Obviously, anything even remotely to this effect would cause chaos in the markets, because there’s nothing investors hate more than uncertainty. Investors have priced in higher interest rates. They’ve priced in inflation. Heck, they’ve probably even priced in the war in Ukraine (for the most part). Even so, any unprecedented move on the part of Russia could truly shock the markets. It truly would be the perfect catalyst that could lead us to the lows for this crypto market cycle.
Even if this doesn’t happen, winter is approaching, and there is a lot of uncertainty on that front too. As I discussed in a recent video, civil unrest is on the rise around the world. This civil unrest is especially acute in places that are facing energy issues, such as Europe. So far European governments have managed to keep the lid on this unrest by subsidising energy costs, implementing price caps and all that fun stuff. Unfortunately, it doesn’t change the fact that you cannot print energy.
What happens when people realise this? And what actors will take advantage of the resulting crisis? I suppose we’re about to find out…
🛑 The Dollar Milkshake Theory 🛑
Given the current state of the crypto market, I’ve spent a lot more time listening to macro podcasts and discussions (I mean, what else is there to talk about really?). This includes the likes of RealVision, Blockworks Macro, Kitco News, Wealthion etc. I’ve recently started to notice the same guests showing up on different channels, and one of the most popular has been a macro analyst named Brent Johnson.
Brent is known for being a ‘dollar bull’, meaning he thinks the US dollar is going to keep going up against other currencies (and assets). Naturally, the recent dominance of the dollar has made Brent a popular guest, but it’s not just his bullishness that has people interested. Funnily enough, Brent actually hates being a dollar bull. He’s not a fan of fiat currencies any more than the average crypto holder is. Why is Brent bullish then? Well, it’s because he sees the writing on the wall as to what’s coming next.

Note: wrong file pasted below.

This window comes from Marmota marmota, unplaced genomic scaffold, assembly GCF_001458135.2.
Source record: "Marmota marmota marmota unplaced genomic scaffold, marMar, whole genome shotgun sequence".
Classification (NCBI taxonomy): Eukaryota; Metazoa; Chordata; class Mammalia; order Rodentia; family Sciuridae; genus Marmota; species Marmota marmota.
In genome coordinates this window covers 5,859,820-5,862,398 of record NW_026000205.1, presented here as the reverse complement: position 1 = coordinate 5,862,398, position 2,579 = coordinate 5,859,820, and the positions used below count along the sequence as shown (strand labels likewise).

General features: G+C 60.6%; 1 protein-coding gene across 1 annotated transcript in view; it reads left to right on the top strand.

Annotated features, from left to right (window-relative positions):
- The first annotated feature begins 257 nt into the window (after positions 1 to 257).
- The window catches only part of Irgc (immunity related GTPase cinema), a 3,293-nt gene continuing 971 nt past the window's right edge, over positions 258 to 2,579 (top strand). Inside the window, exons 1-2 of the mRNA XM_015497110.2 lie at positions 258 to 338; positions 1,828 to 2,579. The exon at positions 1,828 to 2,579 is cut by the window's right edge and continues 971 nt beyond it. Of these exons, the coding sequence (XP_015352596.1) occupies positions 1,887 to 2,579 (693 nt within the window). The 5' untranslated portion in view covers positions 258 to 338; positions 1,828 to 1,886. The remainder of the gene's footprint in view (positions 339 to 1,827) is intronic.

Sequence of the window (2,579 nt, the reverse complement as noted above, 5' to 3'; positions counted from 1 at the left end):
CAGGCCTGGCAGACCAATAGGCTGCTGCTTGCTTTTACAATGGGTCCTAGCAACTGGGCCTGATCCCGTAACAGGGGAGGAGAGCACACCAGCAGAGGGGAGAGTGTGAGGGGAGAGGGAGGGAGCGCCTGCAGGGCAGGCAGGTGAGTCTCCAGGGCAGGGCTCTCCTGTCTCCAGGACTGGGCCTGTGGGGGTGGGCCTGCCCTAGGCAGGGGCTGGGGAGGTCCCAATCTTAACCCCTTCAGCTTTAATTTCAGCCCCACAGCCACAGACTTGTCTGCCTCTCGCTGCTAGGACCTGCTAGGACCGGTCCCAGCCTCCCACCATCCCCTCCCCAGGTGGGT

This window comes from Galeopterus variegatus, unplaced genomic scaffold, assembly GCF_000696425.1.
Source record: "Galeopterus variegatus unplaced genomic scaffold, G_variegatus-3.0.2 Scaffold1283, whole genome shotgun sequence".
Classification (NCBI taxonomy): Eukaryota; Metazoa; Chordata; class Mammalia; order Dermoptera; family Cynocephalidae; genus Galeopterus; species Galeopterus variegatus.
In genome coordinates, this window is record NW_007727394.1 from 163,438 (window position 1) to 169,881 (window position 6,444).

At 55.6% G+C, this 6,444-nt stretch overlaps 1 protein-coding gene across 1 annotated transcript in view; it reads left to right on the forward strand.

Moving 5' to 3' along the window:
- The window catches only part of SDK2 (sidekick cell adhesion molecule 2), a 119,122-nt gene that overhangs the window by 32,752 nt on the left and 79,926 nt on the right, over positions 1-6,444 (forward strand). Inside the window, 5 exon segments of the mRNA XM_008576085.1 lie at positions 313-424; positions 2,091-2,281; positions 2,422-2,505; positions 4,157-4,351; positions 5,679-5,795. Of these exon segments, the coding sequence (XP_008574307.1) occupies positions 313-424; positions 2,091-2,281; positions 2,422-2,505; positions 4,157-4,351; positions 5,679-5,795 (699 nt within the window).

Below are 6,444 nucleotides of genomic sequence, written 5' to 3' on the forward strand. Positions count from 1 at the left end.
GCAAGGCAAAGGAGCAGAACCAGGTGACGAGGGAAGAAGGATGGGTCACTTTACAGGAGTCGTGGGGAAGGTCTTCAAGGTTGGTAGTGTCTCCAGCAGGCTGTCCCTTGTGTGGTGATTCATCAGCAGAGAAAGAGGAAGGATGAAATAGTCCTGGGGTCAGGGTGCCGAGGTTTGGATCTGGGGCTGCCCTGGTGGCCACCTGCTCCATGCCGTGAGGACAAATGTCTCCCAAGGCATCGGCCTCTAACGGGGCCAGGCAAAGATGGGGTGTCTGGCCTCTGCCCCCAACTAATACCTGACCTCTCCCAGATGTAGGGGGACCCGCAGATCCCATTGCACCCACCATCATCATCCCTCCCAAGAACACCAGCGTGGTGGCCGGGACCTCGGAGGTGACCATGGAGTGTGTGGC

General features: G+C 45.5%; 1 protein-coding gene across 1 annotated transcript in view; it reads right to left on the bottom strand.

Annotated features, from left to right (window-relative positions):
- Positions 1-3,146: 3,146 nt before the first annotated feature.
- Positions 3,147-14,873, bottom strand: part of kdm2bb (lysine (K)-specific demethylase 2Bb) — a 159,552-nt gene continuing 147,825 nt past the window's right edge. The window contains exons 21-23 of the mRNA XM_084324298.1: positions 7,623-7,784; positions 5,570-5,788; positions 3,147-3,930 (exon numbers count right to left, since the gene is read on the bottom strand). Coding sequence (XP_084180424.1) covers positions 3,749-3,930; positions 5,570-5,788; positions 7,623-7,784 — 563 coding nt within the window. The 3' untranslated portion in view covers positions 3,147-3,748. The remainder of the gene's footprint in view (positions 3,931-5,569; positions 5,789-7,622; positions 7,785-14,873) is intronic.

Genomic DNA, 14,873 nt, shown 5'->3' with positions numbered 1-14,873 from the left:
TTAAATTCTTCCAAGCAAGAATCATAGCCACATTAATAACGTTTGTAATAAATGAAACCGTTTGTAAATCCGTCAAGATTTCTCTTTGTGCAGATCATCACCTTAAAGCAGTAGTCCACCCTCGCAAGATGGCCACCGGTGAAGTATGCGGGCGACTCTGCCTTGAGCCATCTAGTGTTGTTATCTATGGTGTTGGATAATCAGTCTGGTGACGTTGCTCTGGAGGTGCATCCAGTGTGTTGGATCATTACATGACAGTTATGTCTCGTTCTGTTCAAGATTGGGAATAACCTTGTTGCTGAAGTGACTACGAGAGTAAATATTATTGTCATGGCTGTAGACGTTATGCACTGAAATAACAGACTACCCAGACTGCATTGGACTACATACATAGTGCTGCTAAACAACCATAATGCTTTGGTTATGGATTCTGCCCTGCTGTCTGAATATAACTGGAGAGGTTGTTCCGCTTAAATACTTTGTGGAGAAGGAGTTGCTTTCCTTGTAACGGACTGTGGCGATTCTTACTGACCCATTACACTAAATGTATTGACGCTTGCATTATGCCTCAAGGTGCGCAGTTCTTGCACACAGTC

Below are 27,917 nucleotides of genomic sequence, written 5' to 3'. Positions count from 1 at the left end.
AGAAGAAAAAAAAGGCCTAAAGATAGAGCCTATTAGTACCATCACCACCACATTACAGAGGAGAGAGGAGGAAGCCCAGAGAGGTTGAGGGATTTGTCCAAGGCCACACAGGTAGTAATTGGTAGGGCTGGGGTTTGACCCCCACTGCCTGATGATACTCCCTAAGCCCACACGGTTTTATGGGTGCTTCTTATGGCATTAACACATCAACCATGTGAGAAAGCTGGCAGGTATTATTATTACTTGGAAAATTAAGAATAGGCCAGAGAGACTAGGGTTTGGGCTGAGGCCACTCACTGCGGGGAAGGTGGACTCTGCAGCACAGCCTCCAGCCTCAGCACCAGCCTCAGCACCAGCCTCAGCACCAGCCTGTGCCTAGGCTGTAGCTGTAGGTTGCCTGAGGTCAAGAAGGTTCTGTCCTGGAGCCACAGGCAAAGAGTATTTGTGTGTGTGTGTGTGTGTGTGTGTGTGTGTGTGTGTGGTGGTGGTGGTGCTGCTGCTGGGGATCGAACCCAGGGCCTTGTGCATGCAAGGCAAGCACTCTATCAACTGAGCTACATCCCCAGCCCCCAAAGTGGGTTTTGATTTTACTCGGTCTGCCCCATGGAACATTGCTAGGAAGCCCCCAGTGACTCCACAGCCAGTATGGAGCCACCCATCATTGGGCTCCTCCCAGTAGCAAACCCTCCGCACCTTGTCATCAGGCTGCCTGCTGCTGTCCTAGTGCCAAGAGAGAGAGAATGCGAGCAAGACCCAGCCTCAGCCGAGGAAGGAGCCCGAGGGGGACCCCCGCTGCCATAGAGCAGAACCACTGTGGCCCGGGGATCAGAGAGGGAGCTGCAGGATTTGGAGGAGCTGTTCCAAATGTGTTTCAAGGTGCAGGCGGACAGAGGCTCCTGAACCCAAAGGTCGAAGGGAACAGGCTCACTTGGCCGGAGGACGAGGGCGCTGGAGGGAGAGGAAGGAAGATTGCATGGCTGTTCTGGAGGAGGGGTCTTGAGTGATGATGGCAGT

Brent calls this writing he sees on the wall ‘the dollar milkshake theory’, and this is what it says (in simple terms).
The US dollar is the world’s reserve currency. This means the US dollar is used for most international trade, and most major institutions have large dollar-denominated debts of some kind as a result. More importantly, this means there is always demand for US dollars. As a result, the United States can do more or less whatever it wants with its monetary and fiscal policy. It can print trillions of dollars in response to a pandemic and it will be okay in the end because there’s no shortage of dollar demand.
However, this is not the case for other fiat currencies. Most of the demand for Euros is coming from within the Eurozone. Most of the demand for Yen is coming from Japan. As a result, when the Fed prints trillions of dollars in response to a pandemic, it causes inflation that is exponentially more extreme in other countries than what you’d see in the United States. Throw in an energy crisis and you have a recipe for disaster, because these countries are effectively forced to sell their own currencies for dollars to buy energy.
The end result is what you see today: almost every national currency has been declining against the dollar. Yes, the dollar has also gone down in value because of inflation, but it’s not nearly as bad as most other currencies, due to the underlying demand. This is something I’ve heard Brent stress in every interview: the dollar isn’t good, it’s just less bad than the other currencies. The same goes for US government debt, and this is where Brent’s dollar milkshake theory takes things to the next level.
In short, Brent thinks we’re going to see a sovereign debt crisis – think what happened in Europe with Greece around a decade ago, but on a global scale. The safest asset – the most pristine collateral – is government debt. The most pristine of the pristine collaterals is of course US government debt.
So, what happens when there is a loss in trust of say, the German government because of the energy crisis? The answer is clear: all the investors will sell out of German bunds and buy US bonds instead.
Now I know what you’re thinking ‘Guy, if there is a mass sell-off of German government bonds, then interest rates in Germany will spike, which will attract investors’ – and you’re exactly right. What Brent argues however is that there won’t be nearly enough demand to bring those interest rates back down. This will cause the high interest rates to remain, which will do even more damage to foreign economies and the confidence in their currencies.